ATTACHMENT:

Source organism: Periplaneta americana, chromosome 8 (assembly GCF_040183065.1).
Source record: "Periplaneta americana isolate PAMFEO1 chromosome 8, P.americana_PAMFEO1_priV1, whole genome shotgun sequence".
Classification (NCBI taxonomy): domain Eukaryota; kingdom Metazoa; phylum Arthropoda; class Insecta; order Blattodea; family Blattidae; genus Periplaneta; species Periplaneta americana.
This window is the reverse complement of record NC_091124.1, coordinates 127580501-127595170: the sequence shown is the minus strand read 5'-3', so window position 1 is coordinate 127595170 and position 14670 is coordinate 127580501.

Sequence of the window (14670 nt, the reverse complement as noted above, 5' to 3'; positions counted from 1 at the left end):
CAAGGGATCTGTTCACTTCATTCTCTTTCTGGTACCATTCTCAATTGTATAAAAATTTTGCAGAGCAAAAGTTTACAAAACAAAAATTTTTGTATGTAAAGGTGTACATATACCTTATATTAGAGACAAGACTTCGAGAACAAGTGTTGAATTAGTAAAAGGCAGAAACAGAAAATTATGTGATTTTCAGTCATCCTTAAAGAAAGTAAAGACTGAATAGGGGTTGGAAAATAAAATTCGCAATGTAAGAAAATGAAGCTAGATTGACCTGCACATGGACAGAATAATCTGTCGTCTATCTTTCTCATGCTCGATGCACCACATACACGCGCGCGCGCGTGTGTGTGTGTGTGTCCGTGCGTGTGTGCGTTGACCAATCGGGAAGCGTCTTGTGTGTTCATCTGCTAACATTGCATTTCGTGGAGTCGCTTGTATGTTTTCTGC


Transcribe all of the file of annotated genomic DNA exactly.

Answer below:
Source organism: Periplaneta americana, chromosome 8 (assembly GCF_040183065.1).
Source record: "Periplaneta americana isolate PAMFEO1 chromosome 8, P.americana_PAMFEO1_priV1, whole genome shotgun sequence".
Classification (NCBI taxonomy): domain Eukaryota; kingdom Metazoa; phylum Arthropoda; class Insecta; order Blattodea; family Blattidae; genus Periplaneta; species Periplaneta americana.
This window is the reverse complement of record NC_091124.1, coordinates 127580501-127595170: the sequence shown is the minus strand read 5'-3', so window position 1 is coordinate 127595170 and position 14670 is coordinate 127580501.

Sequence of the window (14670 nt, the reverse complement as noted above, 5' to 3'; positions counted from 1 at the left end):
CAAGGGATCTGTTCACTTCATTCTCTTTCTGGTACCATTCTCAATTGTATAAAAATTTTGCAGAGCAAAAGTTTACAAAACAAAAATTTTTGTATGTAAAGGTGTACATATACCTTATATTAGAGACAAGACTTCGAGAACAAGTGTTGAATTAGTAAAAGGCAGAAACAGAAAATTATGTGATTTTCAGTCATCCTTAAAGAAAGTAAAGACTGAATAGGGGTTGGAAAATAAAATTCGCAATGTAAGAAAATGAAGCTAGATTGACCTGCACATGGACAGAATAATCTGTCGTCTATCTTTCTCATGCTCGATGCACCACATACACGCGCGCGCGCGTGTGTGTGTGTGTGTCCGTGCGTGTGTGCGTTGACCAATCGGGAAGCGTCTTGTGTGTTCATCTGCTAACATTGCATTTCGTGGAGTCGCTTGTATGTTTTCTGC